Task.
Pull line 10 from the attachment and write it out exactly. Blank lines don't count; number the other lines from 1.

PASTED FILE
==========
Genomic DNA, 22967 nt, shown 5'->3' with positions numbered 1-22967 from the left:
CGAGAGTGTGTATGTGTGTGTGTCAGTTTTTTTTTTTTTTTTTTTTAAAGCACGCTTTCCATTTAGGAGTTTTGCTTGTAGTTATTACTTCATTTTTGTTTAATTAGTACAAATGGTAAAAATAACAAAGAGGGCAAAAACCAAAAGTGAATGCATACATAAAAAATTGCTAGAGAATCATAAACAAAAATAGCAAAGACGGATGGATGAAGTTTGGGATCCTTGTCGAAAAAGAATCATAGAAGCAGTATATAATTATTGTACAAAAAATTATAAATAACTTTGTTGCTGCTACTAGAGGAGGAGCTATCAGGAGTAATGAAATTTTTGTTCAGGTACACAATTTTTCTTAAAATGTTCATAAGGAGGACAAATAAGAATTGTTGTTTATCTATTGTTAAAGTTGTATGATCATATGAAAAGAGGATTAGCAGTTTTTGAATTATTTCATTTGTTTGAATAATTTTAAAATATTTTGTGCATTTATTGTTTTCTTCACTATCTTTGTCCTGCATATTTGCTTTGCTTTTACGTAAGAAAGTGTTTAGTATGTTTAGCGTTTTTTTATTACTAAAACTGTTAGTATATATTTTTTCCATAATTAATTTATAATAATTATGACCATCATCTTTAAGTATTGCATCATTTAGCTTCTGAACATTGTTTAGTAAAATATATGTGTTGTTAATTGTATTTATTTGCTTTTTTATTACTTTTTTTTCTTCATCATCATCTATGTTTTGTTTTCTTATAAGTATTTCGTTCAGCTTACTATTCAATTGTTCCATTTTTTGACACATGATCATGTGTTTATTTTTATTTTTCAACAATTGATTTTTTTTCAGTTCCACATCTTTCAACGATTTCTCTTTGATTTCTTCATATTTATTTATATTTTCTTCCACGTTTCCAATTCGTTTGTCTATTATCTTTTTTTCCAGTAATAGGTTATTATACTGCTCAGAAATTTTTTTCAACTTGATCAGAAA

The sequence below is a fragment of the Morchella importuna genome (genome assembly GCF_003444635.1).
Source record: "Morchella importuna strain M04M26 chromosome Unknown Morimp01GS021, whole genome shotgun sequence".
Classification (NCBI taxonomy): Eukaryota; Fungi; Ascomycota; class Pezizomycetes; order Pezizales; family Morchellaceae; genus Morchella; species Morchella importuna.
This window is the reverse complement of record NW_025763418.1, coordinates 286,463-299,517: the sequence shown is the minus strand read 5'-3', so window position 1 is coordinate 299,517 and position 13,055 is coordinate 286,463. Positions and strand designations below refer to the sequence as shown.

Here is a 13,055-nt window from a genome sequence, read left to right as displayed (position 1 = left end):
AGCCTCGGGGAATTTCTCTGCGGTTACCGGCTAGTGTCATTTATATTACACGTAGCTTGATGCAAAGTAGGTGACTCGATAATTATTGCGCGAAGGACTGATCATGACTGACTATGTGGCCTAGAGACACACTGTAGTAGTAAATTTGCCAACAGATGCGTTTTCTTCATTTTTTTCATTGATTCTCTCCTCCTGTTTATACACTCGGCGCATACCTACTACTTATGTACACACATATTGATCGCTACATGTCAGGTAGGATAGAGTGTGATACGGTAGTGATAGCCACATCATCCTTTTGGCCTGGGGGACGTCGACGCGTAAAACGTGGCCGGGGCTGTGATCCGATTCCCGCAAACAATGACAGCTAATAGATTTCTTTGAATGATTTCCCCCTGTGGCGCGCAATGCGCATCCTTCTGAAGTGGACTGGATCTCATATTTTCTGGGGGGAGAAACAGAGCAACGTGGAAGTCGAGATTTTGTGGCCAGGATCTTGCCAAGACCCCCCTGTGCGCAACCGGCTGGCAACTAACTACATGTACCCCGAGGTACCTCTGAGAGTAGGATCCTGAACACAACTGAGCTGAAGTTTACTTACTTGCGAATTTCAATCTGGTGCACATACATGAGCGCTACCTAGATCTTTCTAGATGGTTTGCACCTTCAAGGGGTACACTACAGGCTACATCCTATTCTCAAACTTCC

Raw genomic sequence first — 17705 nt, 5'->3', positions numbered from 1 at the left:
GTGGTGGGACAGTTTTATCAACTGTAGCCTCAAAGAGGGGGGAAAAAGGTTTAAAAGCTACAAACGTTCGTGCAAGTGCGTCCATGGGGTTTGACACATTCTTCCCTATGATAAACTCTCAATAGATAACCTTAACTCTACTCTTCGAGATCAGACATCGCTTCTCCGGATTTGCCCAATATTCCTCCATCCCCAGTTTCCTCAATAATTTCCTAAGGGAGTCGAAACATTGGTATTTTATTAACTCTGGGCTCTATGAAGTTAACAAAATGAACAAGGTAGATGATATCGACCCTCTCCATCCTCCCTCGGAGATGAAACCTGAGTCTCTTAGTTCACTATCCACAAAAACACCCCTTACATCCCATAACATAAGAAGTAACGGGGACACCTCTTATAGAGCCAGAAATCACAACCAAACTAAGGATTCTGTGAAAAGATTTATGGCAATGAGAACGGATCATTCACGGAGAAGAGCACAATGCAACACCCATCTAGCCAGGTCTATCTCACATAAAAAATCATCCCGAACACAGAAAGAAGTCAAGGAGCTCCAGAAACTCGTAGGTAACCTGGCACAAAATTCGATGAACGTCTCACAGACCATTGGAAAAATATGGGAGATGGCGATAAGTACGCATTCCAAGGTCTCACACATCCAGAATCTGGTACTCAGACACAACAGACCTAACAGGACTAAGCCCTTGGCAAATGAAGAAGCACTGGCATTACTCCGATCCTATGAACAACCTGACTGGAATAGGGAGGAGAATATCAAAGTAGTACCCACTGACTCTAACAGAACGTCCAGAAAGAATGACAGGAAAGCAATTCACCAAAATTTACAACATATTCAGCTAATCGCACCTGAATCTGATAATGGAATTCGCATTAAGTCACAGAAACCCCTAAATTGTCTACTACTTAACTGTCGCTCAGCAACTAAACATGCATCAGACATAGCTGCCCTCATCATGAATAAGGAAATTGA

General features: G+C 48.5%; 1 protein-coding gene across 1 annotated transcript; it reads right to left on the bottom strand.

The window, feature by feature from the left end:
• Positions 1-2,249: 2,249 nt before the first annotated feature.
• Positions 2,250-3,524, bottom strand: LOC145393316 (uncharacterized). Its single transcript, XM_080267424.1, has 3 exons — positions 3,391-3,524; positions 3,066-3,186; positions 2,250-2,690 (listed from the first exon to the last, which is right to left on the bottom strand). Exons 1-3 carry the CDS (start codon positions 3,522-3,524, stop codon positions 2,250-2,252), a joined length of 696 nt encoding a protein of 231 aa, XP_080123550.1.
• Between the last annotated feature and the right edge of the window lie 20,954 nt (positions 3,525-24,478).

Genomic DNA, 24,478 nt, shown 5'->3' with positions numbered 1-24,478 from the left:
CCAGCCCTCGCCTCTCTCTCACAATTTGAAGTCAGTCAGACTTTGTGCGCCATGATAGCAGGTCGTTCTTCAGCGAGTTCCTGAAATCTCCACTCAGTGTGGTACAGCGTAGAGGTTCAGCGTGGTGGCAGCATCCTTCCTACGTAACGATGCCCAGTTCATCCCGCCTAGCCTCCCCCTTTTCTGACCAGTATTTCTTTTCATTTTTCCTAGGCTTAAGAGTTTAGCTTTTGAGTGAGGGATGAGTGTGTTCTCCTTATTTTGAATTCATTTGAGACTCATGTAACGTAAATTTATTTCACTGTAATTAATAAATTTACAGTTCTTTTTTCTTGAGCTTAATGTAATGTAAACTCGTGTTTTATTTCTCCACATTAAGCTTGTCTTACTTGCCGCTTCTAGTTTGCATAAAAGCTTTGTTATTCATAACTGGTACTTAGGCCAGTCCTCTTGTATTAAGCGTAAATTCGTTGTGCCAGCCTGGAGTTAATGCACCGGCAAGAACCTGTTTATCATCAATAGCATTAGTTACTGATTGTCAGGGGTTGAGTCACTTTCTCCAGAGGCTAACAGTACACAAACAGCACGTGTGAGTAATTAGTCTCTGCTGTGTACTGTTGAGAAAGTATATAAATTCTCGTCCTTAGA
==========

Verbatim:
GTGGTGGGACAGTTTTATCAACTGTAGCCTCAAAGAGGGGGGAAAAAGGTTTAAAAGCTACAAACGTTCGTGCAAGTGCGTCCATGGGGTTTGACACATTCTTCCCTATGATAAACTCTCAATAGATAACCTTAACTCTACTCTTCGAGATCAGACATCGCTTCTCCGGATTTGCCCAATATTCCTCCATCCCCAGTTTCCTCAATAATTTCCTAAGGGAGTCGAAACATTGGTATTTTATTAACTCTGGGCTCTATGAAGTTAACAAAATGAACAAGGTAGATGATATCGACCCTCTCCATCCTCCCTCGGAGATGAAACCTGAGTCTCTTAGTTCACTATCCACAAAAACACCCCTTACATCCCATAACATAAGAAGTAACGGGGACACCTCTTATAGAGCCAGAAATCACAACCAAACTAAGGATTCTGTGAAAAGATTTATGGCAATGAGAACGGATCATTCACGGAGAAGAGCACAATGCAACACCCATCTAGCCAGGTCTATCTCACATAAAAAATCATCCCGAACACAGAAAGAAGTCAAGGAGCTCCAGAAACTCGTAGGTAACCTGGCACAAAATTCGATGAACGTCTCACAGACCATTGGAAAAATATGGGAGATGGCGATAAGTACGCATTCCAAGGTCTCACACATCCAGAATCTGGTACTCAGACACAACAGACCTAACAGGACTAAGCCCTTGGCAAATGAAGAAGCACTGGCATTACTCCGATCCTATGAACAACCTGACTGGAATAGGGAGGAGAATATCAAAGTAGTACCCACTGACTCTAACAGAACGTCCAGAAAGAATGACAGGAAAGCAATTCACCAAAATTTACAACATATTCAGCTAATCGCACCTGAATCTGATAATGGAATTCGCATTAAGTCACAGAAACCCCTAAATTGTCTACTACTTAACTGTCGCTCAGCAACTAAACATGCATCAGACATAGCTGCCCTCATCATGAATAAGGAAATTGA